For anyone curious about the night sky, joining the RASC can be a very rewarding experience. You don’t even need a telescope, just your interest. Among other benefits, a yearly Membership includes the well sought after Observer’s Handbook, now in is 109th year, the popular Canadian astronomy magazine SkyNews, and digital access to the bi-monthly Journal of the RASC (login required). The Handbook and SkyNews alone can make membership worthwhile.
             
A portion of the yearly membership fee goes to the Centre of your choice to help finance local activities and education. Our local is RASC NB New Brunswick Centre. If you aren’t sure, or are simply curious, ask someone at your local Astronomy Club to borrow a previous year’s Handbook. You’ll see why it is found in observatory control rooms and astronomers’ reference shelves worldwide.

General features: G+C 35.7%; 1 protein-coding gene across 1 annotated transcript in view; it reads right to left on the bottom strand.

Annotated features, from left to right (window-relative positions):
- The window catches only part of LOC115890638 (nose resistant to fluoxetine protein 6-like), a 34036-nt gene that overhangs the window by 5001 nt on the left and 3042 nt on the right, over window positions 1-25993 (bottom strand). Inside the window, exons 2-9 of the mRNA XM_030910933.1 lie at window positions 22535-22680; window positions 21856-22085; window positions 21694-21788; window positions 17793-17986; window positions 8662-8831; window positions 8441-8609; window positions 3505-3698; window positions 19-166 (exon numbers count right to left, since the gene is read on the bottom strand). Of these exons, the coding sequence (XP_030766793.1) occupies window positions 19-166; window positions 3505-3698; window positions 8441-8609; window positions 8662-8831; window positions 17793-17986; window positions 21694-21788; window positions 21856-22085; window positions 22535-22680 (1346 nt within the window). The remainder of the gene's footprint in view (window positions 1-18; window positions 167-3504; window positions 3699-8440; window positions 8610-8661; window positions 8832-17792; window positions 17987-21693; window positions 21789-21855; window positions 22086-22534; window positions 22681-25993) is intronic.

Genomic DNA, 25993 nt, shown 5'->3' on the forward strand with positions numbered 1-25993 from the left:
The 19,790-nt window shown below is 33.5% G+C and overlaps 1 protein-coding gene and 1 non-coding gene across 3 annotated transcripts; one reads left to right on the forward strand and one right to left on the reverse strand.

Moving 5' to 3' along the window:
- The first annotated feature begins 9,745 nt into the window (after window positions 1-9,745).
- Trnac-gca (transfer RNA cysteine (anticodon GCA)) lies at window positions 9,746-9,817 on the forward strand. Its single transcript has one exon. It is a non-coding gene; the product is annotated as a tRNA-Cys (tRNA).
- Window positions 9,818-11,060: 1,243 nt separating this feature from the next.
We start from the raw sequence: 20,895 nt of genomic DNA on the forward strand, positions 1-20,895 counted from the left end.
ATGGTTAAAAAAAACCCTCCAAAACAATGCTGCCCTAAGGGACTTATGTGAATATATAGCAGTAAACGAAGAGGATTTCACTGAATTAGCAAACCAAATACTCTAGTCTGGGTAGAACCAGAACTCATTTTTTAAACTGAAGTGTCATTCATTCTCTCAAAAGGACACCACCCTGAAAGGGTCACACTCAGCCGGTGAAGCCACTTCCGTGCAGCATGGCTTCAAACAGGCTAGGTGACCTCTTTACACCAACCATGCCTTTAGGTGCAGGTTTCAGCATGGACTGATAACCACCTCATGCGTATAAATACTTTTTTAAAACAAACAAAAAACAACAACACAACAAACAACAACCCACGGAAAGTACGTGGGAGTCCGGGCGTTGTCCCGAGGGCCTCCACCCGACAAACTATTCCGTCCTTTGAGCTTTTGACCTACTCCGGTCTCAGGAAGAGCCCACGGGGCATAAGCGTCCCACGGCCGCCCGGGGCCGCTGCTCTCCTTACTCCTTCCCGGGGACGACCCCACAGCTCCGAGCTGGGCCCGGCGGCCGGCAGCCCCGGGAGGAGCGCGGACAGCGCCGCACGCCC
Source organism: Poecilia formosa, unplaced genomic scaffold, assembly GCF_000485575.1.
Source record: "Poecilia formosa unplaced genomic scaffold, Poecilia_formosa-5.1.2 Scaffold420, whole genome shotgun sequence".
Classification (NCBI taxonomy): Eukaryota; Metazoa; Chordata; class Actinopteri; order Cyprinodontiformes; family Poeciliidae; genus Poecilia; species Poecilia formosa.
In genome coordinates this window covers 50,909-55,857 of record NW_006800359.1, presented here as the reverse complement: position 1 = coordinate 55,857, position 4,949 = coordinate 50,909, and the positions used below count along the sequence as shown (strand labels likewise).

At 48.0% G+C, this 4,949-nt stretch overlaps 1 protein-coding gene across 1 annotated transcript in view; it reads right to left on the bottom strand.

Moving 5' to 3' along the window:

Clear Sky Clock ~

The Clear Sky Clock is an extremely useful tool for Astronomers. It is used to predict observing conditions and has been proven to be extremely accurate. For more information or details on how to interpret, please visit the Clear Sky Clock home.
Click on pic below for the current forecast. Clicking on the squares yields more information.


The SJAC meets the first Saturday of every month @ 7pm in the Rockwood Park Interpretation Centre in Saint John. The meetings are always informal and are open to anybody interested in talking about Astronomy. All are welcome–no experience necessary!


Bringing Astronomy to Southern New Brunswick, Canada